Tackling remaining cost drivers in wind energy
Scientists at Fraunhofer IWES in Kassel aim to contribute to further cost reduc-tions in wind energy use. They will present results of an large scale expert sur-vey on future cost reduction potential, a simulation model on the failure char-acteristics of wind turbines and recommended practices for reliability data in-cluding an own seminar at the Wind Europe Summit 2016 in Hamburg, the world's largest wind energy event.
Cost reduction potential for electricity generation costs of wind energy was identified in a large-scale expert survey led by the Lawrence Berkeley Labs in California in collaboration with Fraunhofer IWES, within the framework of Research Group 26 of the International Energy Agency (IEA) Wind section. Volker Berkhout of IWES will show the results in the presentation "Forecasting Wind Energy Costs and Cost Drivers – The Views of the World's Leading Experts".
Industry experts expect an additional 24% reduction in onshore costs and 30% in offshore costs by 2030 as compared to 2014. The greatest contribution to the reduction in costs is due to higher yields from larger and improved rotors and lower investment costs for wind farms on land. Declining capital expenditures as well as lower financing costs are expected to be the main cost reduction driver offshore.
"Our work paves the way for a reduction in the cost of wind energy and a further increase in operational reliability. The wind industry worldwide will benefit from recommendations for the standardized collection of maintenance data," said Berthold Hahn, head of the Department of Wind Farm Planning and Operations at Fraunhofer IWES.
In the future, simulation tools will be incredibly important in choosing optimal maintenance strategies and allocation of resources, for example the number of ships or technicians for an offshore wind farm, and will reduce operating and maintenance costs. A better description of wind turbines' failure characteristics is needed in order to enable the planning of preventive maintenance strategies. Stefan Faulstich of IWES reports on a developed prediction model in his contribution "Modelling the failure behaviour of wind turbines", which takes the various relevant factors into account.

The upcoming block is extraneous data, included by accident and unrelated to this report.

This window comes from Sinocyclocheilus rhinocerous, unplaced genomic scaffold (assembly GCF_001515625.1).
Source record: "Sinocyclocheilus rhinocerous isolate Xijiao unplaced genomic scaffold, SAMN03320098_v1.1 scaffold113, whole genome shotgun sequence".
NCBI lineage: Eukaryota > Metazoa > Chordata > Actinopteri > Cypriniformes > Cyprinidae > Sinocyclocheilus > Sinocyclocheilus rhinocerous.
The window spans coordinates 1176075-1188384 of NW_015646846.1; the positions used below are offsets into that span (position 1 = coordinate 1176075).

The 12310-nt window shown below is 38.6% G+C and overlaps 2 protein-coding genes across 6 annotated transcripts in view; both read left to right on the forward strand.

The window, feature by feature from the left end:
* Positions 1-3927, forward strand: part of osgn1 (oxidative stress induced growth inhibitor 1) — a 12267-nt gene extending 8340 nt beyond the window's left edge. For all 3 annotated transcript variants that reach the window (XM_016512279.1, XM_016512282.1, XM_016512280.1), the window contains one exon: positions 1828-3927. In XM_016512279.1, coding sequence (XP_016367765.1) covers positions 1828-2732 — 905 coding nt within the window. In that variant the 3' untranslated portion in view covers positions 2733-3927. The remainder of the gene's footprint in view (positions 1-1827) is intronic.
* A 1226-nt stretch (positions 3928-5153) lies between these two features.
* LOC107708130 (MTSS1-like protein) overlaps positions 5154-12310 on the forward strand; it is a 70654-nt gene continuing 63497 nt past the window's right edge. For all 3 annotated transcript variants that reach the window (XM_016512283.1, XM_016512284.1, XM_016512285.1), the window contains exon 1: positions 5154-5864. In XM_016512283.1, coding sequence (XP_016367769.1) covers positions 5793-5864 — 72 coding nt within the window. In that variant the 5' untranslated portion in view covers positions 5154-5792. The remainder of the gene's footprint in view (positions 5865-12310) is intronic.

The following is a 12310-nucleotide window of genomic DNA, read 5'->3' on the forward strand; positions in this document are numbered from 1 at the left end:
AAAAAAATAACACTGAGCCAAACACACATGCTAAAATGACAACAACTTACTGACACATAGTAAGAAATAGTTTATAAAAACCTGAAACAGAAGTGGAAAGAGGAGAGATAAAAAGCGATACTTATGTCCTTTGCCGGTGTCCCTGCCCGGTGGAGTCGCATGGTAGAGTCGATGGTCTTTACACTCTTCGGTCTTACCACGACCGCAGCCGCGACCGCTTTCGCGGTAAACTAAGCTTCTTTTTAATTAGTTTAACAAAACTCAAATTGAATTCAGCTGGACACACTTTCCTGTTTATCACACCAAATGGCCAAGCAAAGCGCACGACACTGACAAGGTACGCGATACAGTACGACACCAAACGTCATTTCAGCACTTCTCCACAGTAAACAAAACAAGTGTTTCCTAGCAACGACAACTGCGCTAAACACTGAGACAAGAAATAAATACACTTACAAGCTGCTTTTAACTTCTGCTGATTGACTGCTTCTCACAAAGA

Systematically gathering reliability-relevant data is a fundamental basis of such modelling. At an industry seminar linked to the WindEurope Summit 2016 in Hamburg, IWES will discuss new recommendations for the recording of operating data and their utilization in optimizing operation and maintenance with representatives of the industry. The scientists have been leading the IEA Wind Research Group (Task 33 "Reliability Data") for four years and have developed the above-mentioned recommendations together with experts from a total of 11 countries (Recommended Practices for Data Collection and Reliability Assessment for O&M Optimization of Wind Turbines).
One important finding is that while subsequent data users pursue individual goals with their evaluations, datasets that are targeted to relevant guidelines allow for almost any type of evaluation. However, operators are still required to adapt the guidelines to their own tasks.
In addition to the seminar, Berthold Hahn of IWES will present the work group's most important results to the wind conference audience in the lecture "Recommended practices for data collection, reliability assessment and O&M optimisation".